And I also do not understand when people start comparing incidents. Just because I did not raise my voice against an incident in 1985 does not mean I am supposed to keep quiet for the rest of my life. What kind of a twisted logic is that?

  4. Every voice of protests, and like you said, every vote counts. I too am not able to understand what these kind of comments are trying to say or do.
    How would an outrage and protests happen if nobody was angered and pained? I hope the victim recovers and the rapists are given the harshest possible sentences.

    • That poor child got brutalized just because she got into the wrong bus. Here we are expressing our outrage and these women have entered into a competition of sorts.

  5. I absolutely, absolutely, absolutely loved your “Uski sari…” analogy.
    I am sure that all the outrage that people expressed on Facebook and Twitter was real…for sure it was justified. But some of the folks who expressed it are also serial gyan-givers on social media on a daily basis – I find it a bit difficult to sort the grain from the chaff when it comes to their expressed anguish.
    I think I am a terrible person. 😦

    • @Rickie I do not want to separate grain from chaff. Every voice counts. We need to build a better world together, all of us doing our little bit. Just dissing one person in order to feel superior will just take away from the larger cause.

      And yes – I love the Ujjala ad, it does illustrate a certain way of thinking we see so often doesnt it?

  6. such a headache to deal with these people, AS WELL as the unbearable brutalities of these cases. Instead of shouting at each other, why don’t we collectively make a stand against the common enemy?!

  7. This very outrage will result in some action if at all….the social media anger spilled on the streets and resulted in huge protests on the roads.And the government understands only one language…that of collective public outrage( read votes).

  8. I know we all are raising our voices…Yet I feel, I am in a helpless position…I always wonder in what way is raising my voice going to help? nonetheless, I still keep talking..I can’t stop 😦 Because, it is paining..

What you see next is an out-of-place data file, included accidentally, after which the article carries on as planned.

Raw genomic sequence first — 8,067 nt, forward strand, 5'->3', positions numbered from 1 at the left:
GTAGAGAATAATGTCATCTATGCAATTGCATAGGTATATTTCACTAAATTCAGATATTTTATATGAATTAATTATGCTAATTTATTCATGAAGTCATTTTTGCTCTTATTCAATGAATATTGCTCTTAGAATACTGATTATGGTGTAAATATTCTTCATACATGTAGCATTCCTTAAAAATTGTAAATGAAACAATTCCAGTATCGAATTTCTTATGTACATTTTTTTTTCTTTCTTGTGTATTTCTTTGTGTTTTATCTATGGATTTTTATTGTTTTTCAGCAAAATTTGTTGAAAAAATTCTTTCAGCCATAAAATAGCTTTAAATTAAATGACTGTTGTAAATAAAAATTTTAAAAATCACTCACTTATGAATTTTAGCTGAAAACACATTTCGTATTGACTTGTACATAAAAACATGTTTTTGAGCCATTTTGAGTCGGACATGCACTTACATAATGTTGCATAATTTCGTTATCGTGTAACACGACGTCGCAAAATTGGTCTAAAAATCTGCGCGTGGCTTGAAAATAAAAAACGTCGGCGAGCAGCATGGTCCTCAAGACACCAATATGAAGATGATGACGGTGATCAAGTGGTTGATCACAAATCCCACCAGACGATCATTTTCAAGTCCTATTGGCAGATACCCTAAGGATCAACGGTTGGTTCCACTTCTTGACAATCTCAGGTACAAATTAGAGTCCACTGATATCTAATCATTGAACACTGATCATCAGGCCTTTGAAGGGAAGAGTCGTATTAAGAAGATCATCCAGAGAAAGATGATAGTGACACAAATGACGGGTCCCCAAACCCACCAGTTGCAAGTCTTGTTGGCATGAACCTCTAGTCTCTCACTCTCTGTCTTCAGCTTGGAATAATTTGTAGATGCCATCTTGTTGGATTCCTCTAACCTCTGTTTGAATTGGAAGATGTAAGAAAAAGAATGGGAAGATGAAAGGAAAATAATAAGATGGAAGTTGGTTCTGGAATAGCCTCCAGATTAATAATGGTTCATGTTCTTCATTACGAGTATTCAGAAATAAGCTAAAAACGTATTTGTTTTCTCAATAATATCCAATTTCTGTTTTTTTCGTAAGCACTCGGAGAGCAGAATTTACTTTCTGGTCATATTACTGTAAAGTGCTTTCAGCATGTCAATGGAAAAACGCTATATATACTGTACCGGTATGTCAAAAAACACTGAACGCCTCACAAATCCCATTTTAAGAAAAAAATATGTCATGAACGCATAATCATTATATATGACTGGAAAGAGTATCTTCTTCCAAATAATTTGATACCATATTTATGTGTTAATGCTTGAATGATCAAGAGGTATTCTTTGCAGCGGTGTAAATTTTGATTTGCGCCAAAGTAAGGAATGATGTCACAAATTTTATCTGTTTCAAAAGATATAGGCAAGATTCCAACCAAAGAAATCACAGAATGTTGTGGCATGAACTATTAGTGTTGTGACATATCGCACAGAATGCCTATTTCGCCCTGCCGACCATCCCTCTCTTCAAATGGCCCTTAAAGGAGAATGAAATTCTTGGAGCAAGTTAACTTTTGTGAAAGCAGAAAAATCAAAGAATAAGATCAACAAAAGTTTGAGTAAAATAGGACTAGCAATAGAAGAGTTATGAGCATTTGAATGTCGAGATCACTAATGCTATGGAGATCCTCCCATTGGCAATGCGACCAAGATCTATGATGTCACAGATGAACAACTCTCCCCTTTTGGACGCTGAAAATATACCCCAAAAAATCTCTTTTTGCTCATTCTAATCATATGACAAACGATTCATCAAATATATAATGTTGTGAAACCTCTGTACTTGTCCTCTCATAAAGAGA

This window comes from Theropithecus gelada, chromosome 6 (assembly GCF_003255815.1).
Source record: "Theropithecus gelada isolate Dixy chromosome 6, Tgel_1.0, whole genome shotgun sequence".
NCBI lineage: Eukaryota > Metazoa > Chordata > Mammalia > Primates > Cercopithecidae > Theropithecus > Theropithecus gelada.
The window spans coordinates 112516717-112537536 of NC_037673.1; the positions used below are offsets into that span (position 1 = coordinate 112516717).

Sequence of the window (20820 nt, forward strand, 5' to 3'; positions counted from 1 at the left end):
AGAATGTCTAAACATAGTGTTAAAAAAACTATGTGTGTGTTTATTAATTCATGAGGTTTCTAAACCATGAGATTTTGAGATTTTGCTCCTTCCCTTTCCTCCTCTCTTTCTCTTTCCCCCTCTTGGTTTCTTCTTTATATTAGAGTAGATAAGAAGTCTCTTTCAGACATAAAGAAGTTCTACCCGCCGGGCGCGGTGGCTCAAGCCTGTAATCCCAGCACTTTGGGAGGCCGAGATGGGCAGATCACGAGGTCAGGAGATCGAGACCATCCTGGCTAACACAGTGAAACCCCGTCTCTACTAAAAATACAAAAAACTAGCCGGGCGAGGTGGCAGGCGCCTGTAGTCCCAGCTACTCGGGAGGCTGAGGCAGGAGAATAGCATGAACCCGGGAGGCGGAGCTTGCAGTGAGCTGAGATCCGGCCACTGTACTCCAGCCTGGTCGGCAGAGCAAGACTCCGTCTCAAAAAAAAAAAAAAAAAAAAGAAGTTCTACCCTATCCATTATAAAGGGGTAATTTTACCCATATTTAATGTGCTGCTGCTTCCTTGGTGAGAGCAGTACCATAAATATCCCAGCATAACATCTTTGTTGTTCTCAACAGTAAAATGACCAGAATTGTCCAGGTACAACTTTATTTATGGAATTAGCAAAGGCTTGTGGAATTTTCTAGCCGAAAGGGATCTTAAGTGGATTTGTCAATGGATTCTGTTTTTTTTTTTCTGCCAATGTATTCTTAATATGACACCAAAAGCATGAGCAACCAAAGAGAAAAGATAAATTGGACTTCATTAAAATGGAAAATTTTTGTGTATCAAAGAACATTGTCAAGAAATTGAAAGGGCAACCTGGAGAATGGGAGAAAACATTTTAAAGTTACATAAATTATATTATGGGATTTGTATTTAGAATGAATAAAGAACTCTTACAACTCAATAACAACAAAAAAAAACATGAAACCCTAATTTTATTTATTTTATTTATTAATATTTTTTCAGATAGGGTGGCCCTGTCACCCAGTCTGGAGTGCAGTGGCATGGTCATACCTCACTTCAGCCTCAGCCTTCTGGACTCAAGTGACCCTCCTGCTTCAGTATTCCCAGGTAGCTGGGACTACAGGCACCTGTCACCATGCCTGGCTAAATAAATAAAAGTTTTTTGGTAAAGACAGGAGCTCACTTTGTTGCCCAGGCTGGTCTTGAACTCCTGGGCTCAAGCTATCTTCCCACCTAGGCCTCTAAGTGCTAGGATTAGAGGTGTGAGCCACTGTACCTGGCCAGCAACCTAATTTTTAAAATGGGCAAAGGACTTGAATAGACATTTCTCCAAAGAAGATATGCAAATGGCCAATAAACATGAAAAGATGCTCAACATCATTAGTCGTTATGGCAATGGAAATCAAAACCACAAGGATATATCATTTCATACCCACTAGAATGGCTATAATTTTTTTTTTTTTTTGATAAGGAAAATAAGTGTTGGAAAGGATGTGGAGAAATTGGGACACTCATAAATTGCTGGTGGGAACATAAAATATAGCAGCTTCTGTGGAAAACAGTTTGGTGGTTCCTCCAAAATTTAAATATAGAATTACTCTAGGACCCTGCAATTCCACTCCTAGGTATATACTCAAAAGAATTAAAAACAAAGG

• Yup. I hate the whole ‘nobody objected to this or that’ argument. WTH. If I had the power, I’d wipe away ALL injustice in this world. But I don’t have the power. Iit is not humanly possible to keep up with everything happening around you. How can anyone question me about something I probably had not heard about? And there are a hundred and one reasons why you might have missed out on something. Besides what touches you into action is pretty personal. A cause dear to me may not be to another person. I understand, accept and respect that and I expect the same from others too. Is that so difficult to understand, I wonder?!

  9. Pingback: The politics of raising my voice on social – Ritu | Web Tech News

  10. Hi Ritu , this post resonated well with me . How can we classify rage as armchair rage and on the streets rage …I don’t understand neither do I attempt to . Like everyone else , my blood boils and I too want to make my voice heard …but I have several commitments which take up most of my time …I have two kids to take care and I have to work to earn money . By the end of the day I hardly have the time or resources to step into streets to shout at the top of my voice …but I know I have the power of words …so I write …

    On another note …there were these fake pictures on FB that claimed to be the picture of the girl before and after the gruesome incident . This picture recorded a phenomenal number of “likes” and “shares”. I wonder if these people even know what they are sharing .

    Expressing rage is all about letting your voice heard …not sharing a picture with an attractive slogan . Today I am glad I heard your voice .